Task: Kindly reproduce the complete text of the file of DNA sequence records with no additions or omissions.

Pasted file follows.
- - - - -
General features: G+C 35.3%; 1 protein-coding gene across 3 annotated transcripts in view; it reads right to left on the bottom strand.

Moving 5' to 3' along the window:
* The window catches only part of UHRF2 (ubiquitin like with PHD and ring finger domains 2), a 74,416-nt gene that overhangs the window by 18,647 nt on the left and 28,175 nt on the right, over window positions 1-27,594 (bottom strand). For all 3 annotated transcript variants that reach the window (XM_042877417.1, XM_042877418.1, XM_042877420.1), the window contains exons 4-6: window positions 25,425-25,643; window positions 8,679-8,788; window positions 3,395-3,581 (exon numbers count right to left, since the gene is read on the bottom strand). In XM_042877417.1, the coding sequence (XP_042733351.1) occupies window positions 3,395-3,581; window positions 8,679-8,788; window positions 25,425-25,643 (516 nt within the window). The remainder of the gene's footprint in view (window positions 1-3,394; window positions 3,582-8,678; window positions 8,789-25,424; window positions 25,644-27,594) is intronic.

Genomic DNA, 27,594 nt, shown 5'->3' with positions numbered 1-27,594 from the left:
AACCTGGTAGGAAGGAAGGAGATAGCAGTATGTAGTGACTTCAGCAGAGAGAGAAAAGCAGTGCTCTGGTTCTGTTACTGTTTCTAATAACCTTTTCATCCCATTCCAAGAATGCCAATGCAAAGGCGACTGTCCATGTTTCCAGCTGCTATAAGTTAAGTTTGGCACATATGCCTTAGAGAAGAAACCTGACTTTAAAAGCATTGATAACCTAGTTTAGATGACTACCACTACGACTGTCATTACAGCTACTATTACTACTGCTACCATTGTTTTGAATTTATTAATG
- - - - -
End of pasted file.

General features: G+C 35.3%; 1 protein-coding gene across 3 annotated transcripts in view; it reads right to left on the bottom strand.

Moving 5' to 3' along the window:
* The window catches only part of UHRF2 (ubiquitin like with PHD and ring finger domains 2), a 74,416-nt gene that overhangs the window by 18,647 nt on the left and 28,175 nt on the right, over window positions 1-27,594 (bottom strand). For all 3 annotated transcript variants that reach the window (XM_042877417.1, XM_042877418.1, XM_042877420.1), the window contains exons 4-6: window positions 25,425-25,643; window positions 8,679-8,788; window positions 3,395-3,581 (exon numbers count right to left, since the gene is read on the bottom strand). In XM_042877417.1, the coding sequence (XP_042733351.1) occupies window positions 3,395-3,581; window positions 8,679-8,788; window positions 25,425-25,643 (516 nt within the window). The remainder of the gene's footprint in view (window positions 1-3,394; window positions 3,582-8,678; window positions 8,789-25,424; window positions 25,644-27,594) is intronic.

Genomic DNA, 27,594 nt, shown 5'->3' with positions numbered 1-27,594 from the left:
AACCTGGTAGGAAGGAAGGAGATAGCAGTATGTAGTGACTTCAGCAGAGAGAGAAAAGCAGTGCTCTGGTTCTGTTACTGTTTCTAATAACCTTTTCATCCCATTCCAAGAATGCCAATGCAAAGGCGACTGTCCATGTTTCCAGCTGCTATAAGTTAAGTTTGGCACATATGCCTTAGAGAAGAAACCTGACTTTAAAAGCATTGATAACCTAGTTTAGATGACTACCACTACGACTGTCATTACAGCTACTATTACTACTGCTACCATTGTTTTGAATTTATTAATG